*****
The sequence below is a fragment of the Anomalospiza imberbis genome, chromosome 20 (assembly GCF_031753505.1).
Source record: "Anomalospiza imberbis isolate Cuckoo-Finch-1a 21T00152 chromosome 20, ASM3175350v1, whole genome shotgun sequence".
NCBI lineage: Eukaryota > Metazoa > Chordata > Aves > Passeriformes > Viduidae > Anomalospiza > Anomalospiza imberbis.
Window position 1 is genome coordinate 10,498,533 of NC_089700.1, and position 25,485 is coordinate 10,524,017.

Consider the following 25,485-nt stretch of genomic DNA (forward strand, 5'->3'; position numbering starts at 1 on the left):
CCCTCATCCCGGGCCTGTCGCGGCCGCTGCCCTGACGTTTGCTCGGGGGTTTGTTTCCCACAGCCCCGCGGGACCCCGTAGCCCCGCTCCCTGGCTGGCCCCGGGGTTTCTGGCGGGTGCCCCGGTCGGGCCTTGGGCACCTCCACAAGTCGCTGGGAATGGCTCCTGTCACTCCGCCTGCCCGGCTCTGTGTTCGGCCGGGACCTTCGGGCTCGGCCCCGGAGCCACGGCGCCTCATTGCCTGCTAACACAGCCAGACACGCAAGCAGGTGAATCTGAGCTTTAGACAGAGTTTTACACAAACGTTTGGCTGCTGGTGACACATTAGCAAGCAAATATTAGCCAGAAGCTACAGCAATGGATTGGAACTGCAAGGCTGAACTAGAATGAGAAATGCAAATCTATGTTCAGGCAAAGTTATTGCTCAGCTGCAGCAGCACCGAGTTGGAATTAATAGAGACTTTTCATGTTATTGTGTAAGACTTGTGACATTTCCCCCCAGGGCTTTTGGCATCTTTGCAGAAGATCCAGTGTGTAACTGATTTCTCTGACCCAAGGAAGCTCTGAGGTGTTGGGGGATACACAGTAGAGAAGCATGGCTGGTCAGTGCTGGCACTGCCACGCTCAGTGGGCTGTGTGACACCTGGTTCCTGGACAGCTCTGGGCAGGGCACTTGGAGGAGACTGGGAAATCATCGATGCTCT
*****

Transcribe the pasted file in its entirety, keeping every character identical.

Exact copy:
The sequence below is a fragment of the Anomalospiza imberbis genome, chromosome 20 (assembly GCF_031753505.1).
Source record: "Anomalospiza imberbis isolate Cuckoo-Finch-1a 21T00152 chromosome 20, ASM3175350v1, whole genome shotgun sequence".
NCBI lineage: Eukaryota > Metazoa > Chordata > Aves > Passeriformes > Viduidae > Anomalospiza > Anomalospiza imberbis.
Window position 1 is genome coordinate 10,498,533 of NC_089700.1, and position 25,485 is coordinate 10,524,017.

Consider the following 25,485-nt stretch of genomic DNA (forward strand, 5'->3'; position numbering starts at 1 on the left):
CCCTCATCCCGGGCCTGTCGCGGCCGCTGCCCTGACGTTTGCTCGGGGGTTTGTTTCCCACAGCCCCGCGGGACCCCGTAGCCCCGCTCCCTGGCTGGCCCCGGGGTTTCTGGCGGGTGCCCCGGTCGGGCCTTGGGCACCTCCACAAGTCGCTGGGAATGGCTCCTGTCACTCCGCCTGCCCGGCTCTGTGTTCGGCCGGGACCTTCGGGCTCGGCCCCGGAGCCACGGCGCCTCATTGCCTGCTAACACAGCCAGACACGCAAGCAGGTGAATCTGAGCTTTAGACAGAGTTTTACACAAACGTTTGGCTGCTGGTGACACATTAGCAAGCAAATATTAGCCAGAAGCTACAGCAATGGATTGGAACTGCAAGGCTGAACTAGAATGAGAAATGCAAATCTATGTTCAGGCAAAGTTATTGCTCAGCTGCAGCAGCACCGAGTTGGAATTAATAGAGACTTTTCATGTTATTGTGTAAGACTTGTGACATTTCCCCCCAGGGCTTTTGGCATCTTTGCAGAAGATCCAGTGTGTAACTGATTTCTCTGACCCAAGGAAGCTCTGAGGTGTTGGGGGATACACAGTAGAGAAGCATGGCTGGTCAGTGCTGGCACTGCCACGCTCAGTGGGCTGTGTGACACCTGGTTCCTGGACAGCTCTGGGCAGGGCACTTGGAGGAGACTGGGAAATCATCGATGCTCT